Reader Question: Help! I’m so confused about essential oils!

Credit: Total Beauty

Dear GW (cc: Green Derm)

My biggest gripe about the skincare industry is the amount of conflicting messages. I have known Green Derm to always provide a clear and knowledgeable perspective so I hope you will be able to help me figure out the safety of essential oils in skincare. I read feature on Allure for the new line Oille (“OILLE Is Taking Essential Oils in Skin Care to the Next Level“) and their mantra is that “95% of essential oils are fraudulent” and their claim to have their essential oils entirely GC/MS tested for purity produces superior products. So I’m very confused if the only products I am using with essential oils should be discontinued and I should use Oille and essential oil free ranges. Please help!

– JL the Confused


Dear JL the Confused,

You’re not alone. The beauty industry is rife with unsubstantiated claims and fear-based marketing that has resulted in shaping consumers who become paranoid and buying into untested or half-baked statements.

I did a little research into both the article and the brand. You’re right, the claim that “95% of essential oils are fraudulent” is posted prominently. Unfortunately it is not cited nor substantiated, the closest I could find was the founders own estimation in the article:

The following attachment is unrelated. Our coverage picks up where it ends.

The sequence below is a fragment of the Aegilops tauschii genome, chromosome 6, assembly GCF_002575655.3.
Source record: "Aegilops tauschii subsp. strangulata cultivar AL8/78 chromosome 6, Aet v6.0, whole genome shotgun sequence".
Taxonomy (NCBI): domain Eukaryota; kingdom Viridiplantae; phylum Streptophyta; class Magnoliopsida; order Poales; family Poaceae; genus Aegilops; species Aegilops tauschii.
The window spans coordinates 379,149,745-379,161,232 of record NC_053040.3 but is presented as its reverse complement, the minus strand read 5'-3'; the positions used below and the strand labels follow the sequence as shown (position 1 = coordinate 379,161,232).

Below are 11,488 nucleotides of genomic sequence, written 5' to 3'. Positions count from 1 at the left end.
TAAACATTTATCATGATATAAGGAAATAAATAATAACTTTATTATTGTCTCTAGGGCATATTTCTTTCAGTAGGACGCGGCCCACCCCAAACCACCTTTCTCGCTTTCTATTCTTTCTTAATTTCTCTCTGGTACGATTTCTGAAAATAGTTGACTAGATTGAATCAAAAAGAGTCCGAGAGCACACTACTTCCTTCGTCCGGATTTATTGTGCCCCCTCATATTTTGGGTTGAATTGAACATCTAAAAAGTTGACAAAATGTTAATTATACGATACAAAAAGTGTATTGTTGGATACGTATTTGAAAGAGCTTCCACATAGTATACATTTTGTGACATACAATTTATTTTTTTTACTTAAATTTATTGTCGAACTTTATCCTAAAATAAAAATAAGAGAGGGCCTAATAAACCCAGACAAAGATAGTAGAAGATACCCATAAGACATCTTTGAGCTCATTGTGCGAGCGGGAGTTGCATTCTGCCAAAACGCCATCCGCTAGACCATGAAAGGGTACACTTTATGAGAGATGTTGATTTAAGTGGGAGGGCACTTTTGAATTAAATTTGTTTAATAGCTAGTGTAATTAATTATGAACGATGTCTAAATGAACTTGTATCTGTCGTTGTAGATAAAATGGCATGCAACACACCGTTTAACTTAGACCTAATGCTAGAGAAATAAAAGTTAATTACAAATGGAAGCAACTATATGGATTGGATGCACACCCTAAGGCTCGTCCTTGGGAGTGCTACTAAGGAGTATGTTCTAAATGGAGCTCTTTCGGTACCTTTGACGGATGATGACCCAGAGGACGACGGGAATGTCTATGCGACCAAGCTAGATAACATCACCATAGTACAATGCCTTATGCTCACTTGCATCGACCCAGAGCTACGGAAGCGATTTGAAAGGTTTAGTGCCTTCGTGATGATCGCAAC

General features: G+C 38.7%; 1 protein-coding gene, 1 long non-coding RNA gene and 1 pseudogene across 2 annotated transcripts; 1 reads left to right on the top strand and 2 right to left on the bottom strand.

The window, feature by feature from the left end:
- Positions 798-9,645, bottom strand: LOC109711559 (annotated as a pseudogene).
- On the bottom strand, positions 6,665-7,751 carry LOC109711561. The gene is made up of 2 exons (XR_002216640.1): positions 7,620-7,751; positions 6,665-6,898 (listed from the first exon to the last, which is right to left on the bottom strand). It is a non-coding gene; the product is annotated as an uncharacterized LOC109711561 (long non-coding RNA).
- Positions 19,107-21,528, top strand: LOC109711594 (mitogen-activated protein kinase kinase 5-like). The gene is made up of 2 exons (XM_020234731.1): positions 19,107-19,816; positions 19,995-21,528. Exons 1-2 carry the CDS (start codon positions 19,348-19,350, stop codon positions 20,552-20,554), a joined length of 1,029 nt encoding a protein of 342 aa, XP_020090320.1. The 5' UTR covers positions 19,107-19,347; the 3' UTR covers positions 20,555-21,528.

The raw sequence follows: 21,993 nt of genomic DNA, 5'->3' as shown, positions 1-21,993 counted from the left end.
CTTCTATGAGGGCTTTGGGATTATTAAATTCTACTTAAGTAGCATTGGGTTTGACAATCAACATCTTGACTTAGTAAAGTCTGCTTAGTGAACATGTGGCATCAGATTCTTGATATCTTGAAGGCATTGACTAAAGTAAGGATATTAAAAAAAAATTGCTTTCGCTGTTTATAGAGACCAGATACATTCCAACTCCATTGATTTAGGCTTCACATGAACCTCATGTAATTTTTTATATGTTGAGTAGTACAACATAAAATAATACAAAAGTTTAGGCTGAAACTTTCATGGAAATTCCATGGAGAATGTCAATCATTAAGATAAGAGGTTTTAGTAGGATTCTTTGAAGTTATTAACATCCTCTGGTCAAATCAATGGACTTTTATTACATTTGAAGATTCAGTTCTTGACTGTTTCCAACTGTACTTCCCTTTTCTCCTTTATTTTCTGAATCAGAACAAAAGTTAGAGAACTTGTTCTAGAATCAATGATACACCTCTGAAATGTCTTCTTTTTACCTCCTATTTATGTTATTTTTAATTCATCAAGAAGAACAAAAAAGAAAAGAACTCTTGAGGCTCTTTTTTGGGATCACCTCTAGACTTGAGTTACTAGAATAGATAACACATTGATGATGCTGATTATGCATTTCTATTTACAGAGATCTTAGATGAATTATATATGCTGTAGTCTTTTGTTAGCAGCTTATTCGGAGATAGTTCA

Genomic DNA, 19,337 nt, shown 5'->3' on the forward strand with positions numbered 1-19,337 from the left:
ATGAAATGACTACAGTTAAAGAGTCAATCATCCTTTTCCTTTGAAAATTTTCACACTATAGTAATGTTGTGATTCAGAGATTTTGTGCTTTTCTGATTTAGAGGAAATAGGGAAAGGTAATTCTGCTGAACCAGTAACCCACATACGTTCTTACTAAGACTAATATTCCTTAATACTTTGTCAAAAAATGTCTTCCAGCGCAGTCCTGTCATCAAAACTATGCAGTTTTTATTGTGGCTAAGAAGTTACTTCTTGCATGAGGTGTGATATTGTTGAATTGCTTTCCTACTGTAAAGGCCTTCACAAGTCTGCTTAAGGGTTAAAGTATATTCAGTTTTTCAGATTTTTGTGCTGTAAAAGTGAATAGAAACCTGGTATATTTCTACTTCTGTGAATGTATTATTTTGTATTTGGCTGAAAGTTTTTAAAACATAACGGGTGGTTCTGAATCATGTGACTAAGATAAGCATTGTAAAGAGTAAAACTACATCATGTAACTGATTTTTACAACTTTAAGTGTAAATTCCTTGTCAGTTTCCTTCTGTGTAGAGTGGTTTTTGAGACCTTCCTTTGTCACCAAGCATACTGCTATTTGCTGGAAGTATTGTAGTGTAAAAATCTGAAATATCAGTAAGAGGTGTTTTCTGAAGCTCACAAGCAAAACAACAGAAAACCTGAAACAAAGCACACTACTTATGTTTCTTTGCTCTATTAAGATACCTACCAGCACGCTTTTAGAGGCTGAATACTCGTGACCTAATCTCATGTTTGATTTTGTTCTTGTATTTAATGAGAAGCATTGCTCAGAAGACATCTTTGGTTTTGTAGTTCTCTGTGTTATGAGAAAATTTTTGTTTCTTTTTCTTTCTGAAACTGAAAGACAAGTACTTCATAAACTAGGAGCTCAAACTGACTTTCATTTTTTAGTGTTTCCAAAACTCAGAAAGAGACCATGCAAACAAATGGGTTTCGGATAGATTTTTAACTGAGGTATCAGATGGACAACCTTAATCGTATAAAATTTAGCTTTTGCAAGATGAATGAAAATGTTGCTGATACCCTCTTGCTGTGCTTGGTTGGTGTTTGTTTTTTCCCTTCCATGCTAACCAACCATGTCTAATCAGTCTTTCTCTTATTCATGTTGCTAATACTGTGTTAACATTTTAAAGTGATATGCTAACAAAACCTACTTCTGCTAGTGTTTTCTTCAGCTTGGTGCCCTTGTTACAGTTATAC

“I set out to disrupt the beauty industry by exposing the truth and transparency of essential oils,” says King. “While studying to become a Certified Clinical Aromatherapist I learned that about 90-95% of essential oils on the market today are adulterated.”

So it is a rounded up statistic that doesn’t have any citations.

This figure needs to be sourced to be validated. If true, I’m surprised Oille did not cite any studies or concrete market data to back up this figure, especially as their brand message seems to be one that is highly precise and analytical with so much emphasis on lab testing and analytical data.